Almost every laundry has sewer dollar amount charges more than the water.
I also don't believe the arguement that they are recouping fees either since in my town there are about 300,000 homes where they charge 90% of water usage for sewer, and perhaps 30 laundries where they charge 100%. To my mind it's obvious they are soaking (water joke) the little guy and I'm going to raise a stink. They told me for 2 years I was only being charged 90%...it wasn't until I investigated and pulled the pricing sheets myself that I determined it was 100% for laundries in this city.
02-17-2006, 11:31 AM
in ny i pay 159% for sewage on top of the water charge
If i pay 1.00 for water i pay 159% for sewage.
so my price for water and sewer would be 2.59.
Where are you located???????
02-17-2006, 12:12 PM
They may being doing this because they assume for a homeowner that their is actually a fair amount of water which might not go down the drain. This would include water used to water the lawn, wash the car, fill the swimming pool, and EVEN dry clothing, etc...
The amount of water in a laundromat that really goes up the stack from the dryers is really very small, probably only about 2% or so of total useage, if that. Think about it for a momement. If an 18# washer uses 2gallons of water per pound that is 36 gallons of water. How much of that water do you really think is left in the clothing when you take it out of the washer. You could weigh the clothing wet and then dry, the difference being the water. There are 8.34 pound to the gallon, so just devide the wieght loss by that to come up with how many gallons the dryer remove. Let us know what you come up with, I bet it is a very small number.
02-18-2006, 08:56 AM
Here's the update:
Yesterday I received a call from the "special assistant to the mayor" (seemed like an episode from the TV show "Spin City"?...) and she said the mayor and all the city councilmembers received my email of last month and it is something they will address when they have their next rate setting meeting. She said that input like this was needed and that the current rates were set upon the recommendation of some industry consultant who had recommended 90% for homes, 95% for some other industries and 100% for our industry.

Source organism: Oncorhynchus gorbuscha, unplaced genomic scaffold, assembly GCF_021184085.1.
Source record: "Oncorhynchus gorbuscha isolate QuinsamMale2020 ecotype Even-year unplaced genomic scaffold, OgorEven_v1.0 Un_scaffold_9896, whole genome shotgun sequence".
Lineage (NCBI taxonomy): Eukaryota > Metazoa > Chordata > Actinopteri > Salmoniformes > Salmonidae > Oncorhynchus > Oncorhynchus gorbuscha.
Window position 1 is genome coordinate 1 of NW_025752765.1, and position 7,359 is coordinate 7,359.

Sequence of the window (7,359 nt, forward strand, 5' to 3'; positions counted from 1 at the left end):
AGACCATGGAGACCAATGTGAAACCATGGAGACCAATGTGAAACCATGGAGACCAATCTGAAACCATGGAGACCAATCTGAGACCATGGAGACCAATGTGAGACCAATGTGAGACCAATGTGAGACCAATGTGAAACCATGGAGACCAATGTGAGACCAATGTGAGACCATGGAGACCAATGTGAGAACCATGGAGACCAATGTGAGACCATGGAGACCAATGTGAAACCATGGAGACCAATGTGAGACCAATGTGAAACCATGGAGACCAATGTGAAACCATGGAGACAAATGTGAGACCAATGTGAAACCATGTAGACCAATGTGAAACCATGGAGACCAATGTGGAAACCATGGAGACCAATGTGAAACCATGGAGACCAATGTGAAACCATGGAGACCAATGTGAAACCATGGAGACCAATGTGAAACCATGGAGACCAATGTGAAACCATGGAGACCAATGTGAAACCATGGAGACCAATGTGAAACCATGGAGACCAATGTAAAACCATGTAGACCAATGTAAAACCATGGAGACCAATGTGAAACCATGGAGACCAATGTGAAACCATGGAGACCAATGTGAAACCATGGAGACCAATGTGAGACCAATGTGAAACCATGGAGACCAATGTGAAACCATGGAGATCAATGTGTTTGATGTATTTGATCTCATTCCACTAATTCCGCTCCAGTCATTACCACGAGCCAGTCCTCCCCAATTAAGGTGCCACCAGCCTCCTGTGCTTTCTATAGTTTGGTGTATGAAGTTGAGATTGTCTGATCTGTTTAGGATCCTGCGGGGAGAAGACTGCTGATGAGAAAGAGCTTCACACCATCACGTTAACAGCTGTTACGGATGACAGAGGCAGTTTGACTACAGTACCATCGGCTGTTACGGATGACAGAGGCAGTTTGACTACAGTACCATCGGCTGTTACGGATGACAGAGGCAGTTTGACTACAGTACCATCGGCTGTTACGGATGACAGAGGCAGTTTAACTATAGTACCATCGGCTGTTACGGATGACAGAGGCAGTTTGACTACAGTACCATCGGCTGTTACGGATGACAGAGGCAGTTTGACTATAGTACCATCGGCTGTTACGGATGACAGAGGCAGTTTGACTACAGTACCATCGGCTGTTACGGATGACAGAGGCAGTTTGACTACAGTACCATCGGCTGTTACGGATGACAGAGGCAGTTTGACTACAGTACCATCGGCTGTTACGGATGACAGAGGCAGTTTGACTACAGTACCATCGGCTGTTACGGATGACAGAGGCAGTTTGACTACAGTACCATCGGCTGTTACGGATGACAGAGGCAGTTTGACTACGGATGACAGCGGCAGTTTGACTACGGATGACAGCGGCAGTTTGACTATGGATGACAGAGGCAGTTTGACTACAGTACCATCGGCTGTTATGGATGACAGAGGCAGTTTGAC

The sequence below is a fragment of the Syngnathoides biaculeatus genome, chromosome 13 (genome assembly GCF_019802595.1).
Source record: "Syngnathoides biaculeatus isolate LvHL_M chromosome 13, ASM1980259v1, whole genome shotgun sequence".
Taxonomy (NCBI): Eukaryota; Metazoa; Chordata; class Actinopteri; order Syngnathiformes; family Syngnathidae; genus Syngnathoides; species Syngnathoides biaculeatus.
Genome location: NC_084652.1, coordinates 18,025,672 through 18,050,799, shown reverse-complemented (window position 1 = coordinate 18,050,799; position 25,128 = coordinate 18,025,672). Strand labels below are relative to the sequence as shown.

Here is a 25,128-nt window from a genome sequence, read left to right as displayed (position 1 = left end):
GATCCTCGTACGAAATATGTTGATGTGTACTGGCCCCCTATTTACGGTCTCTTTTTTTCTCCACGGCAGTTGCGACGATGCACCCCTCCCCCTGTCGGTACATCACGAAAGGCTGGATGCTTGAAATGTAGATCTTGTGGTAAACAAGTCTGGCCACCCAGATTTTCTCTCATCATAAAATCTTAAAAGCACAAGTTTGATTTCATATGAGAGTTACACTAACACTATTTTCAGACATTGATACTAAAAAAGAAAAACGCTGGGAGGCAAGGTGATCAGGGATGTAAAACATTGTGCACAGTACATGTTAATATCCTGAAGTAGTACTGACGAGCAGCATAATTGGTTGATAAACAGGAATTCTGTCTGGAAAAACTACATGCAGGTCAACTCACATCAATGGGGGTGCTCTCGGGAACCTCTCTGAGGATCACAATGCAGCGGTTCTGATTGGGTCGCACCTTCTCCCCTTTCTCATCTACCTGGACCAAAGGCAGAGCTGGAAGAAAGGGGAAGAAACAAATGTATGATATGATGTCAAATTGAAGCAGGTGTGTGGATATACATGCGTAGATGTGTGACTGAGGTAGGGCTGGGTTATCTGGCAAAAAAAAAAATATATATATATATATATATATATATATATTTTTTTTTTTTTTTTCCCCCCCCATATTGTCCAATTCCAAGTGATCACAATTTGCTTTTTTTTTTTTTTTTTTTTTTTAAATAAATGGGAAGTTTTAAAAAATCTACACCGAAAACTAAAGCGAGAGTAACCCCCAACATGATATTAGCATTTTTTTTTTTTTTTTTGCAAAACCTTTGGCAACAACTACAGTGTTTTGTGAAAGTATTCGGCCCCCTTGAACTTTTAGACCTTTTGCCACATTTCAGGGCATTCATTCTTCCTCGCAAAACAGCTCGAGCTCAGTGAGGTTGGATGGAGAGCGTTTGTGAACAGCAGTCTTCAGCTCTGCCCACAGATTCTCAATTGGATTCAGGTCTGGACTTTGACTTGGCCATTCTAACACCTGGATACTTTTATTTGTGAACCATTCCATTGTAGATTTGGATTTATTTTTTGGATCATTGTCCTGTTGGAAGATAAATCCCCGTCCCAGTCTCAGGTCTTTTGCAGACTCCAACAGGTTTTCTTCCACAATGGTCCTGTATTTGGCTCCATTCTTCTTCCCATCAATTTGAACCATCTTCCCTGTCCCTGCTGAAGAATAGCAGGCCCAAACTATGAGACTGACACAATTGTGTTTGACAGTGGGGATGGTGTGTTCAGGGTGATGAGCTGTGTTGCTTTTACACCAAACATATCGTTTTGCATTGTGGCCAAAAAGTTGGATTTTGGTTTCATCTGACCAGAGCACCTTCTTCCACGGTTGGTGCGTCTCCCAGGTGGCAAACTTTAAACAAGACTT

I agree that the amount of water evaporated in the dryers is probably not a huge amount. I think my evap coolers use close to 100,000 gallons per year though. If I could get the 95% weighting I'd be happy. That would only come out to about $400 or so savings per year, but it's better than nothing.
I also talked with the "special assistant" about the water savings with the high efficiency front load washers (Neptunes, etc.). We don't have any rebate programs here like they do in California, and it aggravates me when they talk in the media about the need to conserve water (but then don't back it up with any business incentives). I told her my water bill dropped by over 300,000 gallons per year when I switched out some toploaders and that I would be happy to share actual water consumption data with the water conservation board.
02-18-2006, 09:33 AM
Has anyone looked into Water Reclamaition systems for their laundromat? I've been reading up on a few companies that installed their products in hotels, and mats, and they claim atleast 65% reusable water from your washers. You can also qualify for government grants to help on the purchase of one of these systems for it's ecologically safe, and efficient affect on environment. If the ROI shows you can pay it off in 2-3 years, then after being paid off, that means all the money you save on your water bill goes right to your bottom line!! Now, I'd rather shell out the cash to install one of these systems before buying new washers/dryers! Anyone have experience with a water reclamation system in their mat? Emerson Higdon also talks at length about this in his book, "Coin Laundries-Road to Wealth Creation".
02-18-2006, 12:49 PM
Two major problems with this system in a self serve laundromat.
1) You can't control what customers put in the laundry. If a customer overloads bleach, it could be recycled. If a customer tries to dye a load, the dye could be recycled, in a diluted amount, but still there.
2) When customers find out that you "Reuse" water, they will go else where. No matter how clean it is, it is just the concept that will turn customers away.
Of my utility costs, the water and sewer are the least expensive. Spending your money on better more efficient washers and dryers along with good insulation and efficient lighting will be your best bet.
I would go with a solar system for electric or water heating before recycling water.